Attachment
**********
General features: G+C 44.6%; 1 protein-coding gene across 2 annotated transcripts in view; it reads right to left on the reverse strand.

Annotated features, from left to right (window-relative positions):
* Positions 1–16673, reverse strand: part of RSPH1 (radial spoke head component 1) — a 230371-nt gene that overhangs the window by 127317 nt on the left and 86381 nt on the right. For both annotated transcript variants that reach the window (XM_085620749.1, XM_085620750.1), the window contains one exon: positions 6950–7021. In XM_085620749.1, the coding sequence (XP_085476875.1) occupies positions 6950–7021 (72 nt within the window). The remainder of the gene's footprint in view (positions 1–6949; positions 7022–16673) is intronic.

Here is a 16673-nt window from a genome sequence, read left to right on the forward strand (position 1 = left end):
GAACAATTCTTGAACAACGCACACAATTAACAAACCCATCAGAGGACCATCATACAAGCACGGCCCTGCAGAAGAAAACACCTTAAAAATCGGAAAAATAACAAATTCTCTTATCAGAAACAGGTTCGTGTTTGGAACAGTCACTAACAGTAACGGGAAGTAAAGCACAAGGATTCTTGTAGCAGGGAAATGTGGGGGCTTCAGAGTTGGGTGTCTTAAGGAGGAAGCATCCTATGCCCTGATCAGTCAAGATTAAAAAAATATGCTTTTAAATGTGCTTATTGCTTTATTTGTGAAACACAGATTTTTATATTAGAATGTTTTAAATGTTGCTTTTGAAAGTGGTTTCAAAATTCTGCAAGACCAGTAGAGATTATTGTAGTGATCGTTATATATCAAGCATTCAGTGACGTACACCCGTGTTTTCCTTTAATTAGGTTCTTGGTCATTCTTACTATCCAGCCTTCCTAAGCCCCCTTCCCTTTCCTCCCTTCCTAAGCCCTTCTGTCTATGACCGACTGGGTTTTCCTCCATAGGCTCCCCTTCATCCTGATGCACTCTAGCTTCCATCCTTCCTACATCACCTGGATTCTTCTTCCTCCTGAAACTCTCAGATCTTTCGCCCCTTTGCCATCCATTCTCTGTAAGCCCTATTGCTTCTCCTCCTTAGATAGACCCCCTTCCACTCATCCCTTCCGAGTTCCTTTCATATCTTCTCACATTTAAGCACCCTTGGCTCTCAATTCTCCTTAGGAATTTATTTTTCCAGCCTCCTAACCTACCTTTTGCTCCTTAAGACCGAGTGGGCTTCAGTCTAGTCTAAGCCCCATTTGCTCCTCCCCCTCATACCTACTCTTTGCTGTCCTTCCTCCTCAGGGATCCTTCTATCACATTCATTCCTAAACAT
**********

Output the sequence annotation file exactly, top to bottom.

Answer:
General features: G+C 44.6%; 1 protein-coding gene across 2 annotated transcripts in view; it reads right to left on the reverse strand.

Annotated features, from left to right (window-relative positions):
* Positions 1–16673, reverse strand: part of RSPH1 (radial spoke head component 1) — a 230371-nt gene that overhangs the window by 127317 nt on the left and 86381 nt on the right. For both annotated transcript variants that reach the window (XM_085620749.1, XM_085620750.1), the window contains one exon: positions 6950–7021. In XM_085620749.1, the coding sequence (XP_085476875.1) occupies positions 6950–7021 (72 nt within the window). The remainder of the gene's footprint in view (positions 1–6949; positions 7022–16673) is intronic.

Here is a 16673-nt window from a genome sequence, read left to right on the forward strand (position 1 = left end):
GAACAATTCTTGAACAACGCACACAATTAACAAACCCATCAGAGGACCATCATACAAGCACGGCCCTGCAGAAGAAAACACCTTAAAAATCGGAAAAATAACAAATTCTCTTATCAGAAACAGGTTCGTGTTTGGAACAGTCACTAACAGTAACGGGAAGTAAAGCACAAGGATTCTTGTAGCAGGGAAATGTGGGGGCTTCAGAGTTGGGTGTCTTAAGGAGGAAGCATCCTATGCCCTGATCAGTCAAGATTAAAAAAATATGCTTTTAAATGTGCTTATTGCTTTATTTGTGAAACACAGATTTTTATATTAGAATGTTTTAAATGTTGCTTTTGAAAGTGGTTTCAAAATTCTGCAAGACCAGTAGAGATTATTGTAGTGATCGTTATATATCAAGCATTCAGTGACGTACACCCGTGTTTTCCTTTAATTAGGTTCTTGGTCATTCTTACTATCCAGCCTTCCTAAGCCCCCTTCCCTTTCCTCCCTTCCTAAGCCCTTCTGTCTATGACCGACTGGGTTTTCCTCCATAGGCTCCCCTTCATCCTGATGCACTCTAGCTTCCATCCTTCCTACATCACCTGGATTCTTCTTCCTCCTGAAACTCTCAGATCTTTCGCCCCTTTGCCATCCATTCTCTGTAAGCCCTATTGCTTCTCCTCCTTAGATAGACCCCCTTCCACTCATCCCTTCCGAGTTCCTTTCATATCTTCTCACATTTAAGCACCCTTGGCTCTCAATTCTCCTTAGGAATTTATTTTTCCAGCCTCCTAACCTACCTTTTGCTCCTTAAGACCGAGTGGGCTTCAGTCTAGTCTAAGCCCCATTTGCTCCTCCCCCTCATACCTACTCTTTGCTGTCCTTCCTCCTCAGGGATCCTTCTATCACATTCATTCCTAAACAT